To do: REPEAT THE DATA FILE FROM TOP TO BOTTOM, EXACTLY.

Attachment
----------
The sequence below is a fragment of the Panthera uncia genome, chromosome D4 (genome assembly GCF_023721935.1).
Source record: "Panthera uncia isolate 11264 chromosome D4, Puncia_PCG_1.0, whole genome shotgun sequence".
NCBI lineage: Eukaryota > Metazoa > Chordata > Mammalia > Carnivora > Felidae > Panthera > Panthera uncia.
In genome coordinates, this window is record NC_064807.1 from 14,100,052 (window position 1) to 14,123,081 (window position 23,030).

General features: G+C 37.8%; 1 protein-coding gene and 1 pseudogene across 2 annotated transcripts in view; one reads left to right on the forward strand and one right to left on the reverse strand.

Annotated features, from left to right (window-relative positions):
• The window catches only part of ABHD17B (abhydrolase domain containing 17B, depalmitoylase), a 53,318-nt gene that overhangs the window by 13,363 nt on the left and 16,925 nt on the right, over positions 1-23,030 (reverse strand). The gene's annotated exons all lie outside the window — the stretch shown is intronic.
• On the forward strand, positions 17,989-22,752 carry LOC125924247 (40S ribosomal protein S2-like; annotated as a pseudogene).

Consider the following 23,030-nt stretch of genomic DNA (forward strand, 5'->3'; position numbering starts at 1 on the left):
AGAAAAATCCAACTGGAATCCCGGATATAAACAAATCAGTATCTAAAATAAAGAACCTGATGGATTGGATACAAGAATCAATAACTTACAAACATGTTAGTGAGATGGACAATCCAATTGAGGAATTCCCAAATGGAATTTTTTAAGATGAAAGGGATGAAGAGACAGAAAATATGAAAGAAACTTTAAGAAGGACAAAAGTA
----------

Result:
The sequence below is a fragment of the Panthera uncia genome, chromosome D4 (genome assembly GCF_023721935.1).
Source record: "Panthera uncia isolate 11264 chromosome D4, Puncia_PCG_1.0, whole genome shotgun sequence".
NCBI lineage: Eukaryota > Metazoa > Chordata > Mammalia > Carnivora > Felidae > Panthera > Panthera uncia.
In genome coordinates, this window is record NC_064807.1 from 14,100,052 (window position 1) to 14,123,081 (window position 23,030).

General features: G+C 37.8%; 1 protein-coding gene and 1 pseudogene across 2 annotated transcripts in view; one reads left to right on the forward strand and one right to left on the reverse strand.

Annotated features, from left to right (window-relative positions):
• The window catches only part of ABHD17B (abhydrolase domain containing 17B, depalmitoylase), a 53,318-nt gene that overhangs the window by 13,363 nt on the left and 16,925 nt on the right, over positions 1-23,030 (reverse strand). The gene's annotated exons all lie outside the window — the stretch shown is intronic.
• On the forward strand, positions 17,989-22,752 carry LOC125924247 (40S ribosomal protein S2-like; annotated as a pseudogene).

Consider the following 23,030-nt stretch of genomic DNA (forward strand, 5'->3'; position numbering starts at 1 on the left):
AGAAAAATCCAACTGGAATCCCGGATATAAACAAATCAGTATCTAAAATAAAGAACCTGATGGATTGGATACAAGAATCAATAACTTACAAACATGTTAGTGAGATGGACAATCCAATTGAGGAATTCCCAAATGGAATTTTTTAAGATGAAAGGGATGAAGAGACAGAAAATATGAAAGAAACTTTAAGAAGGACAAAAGTA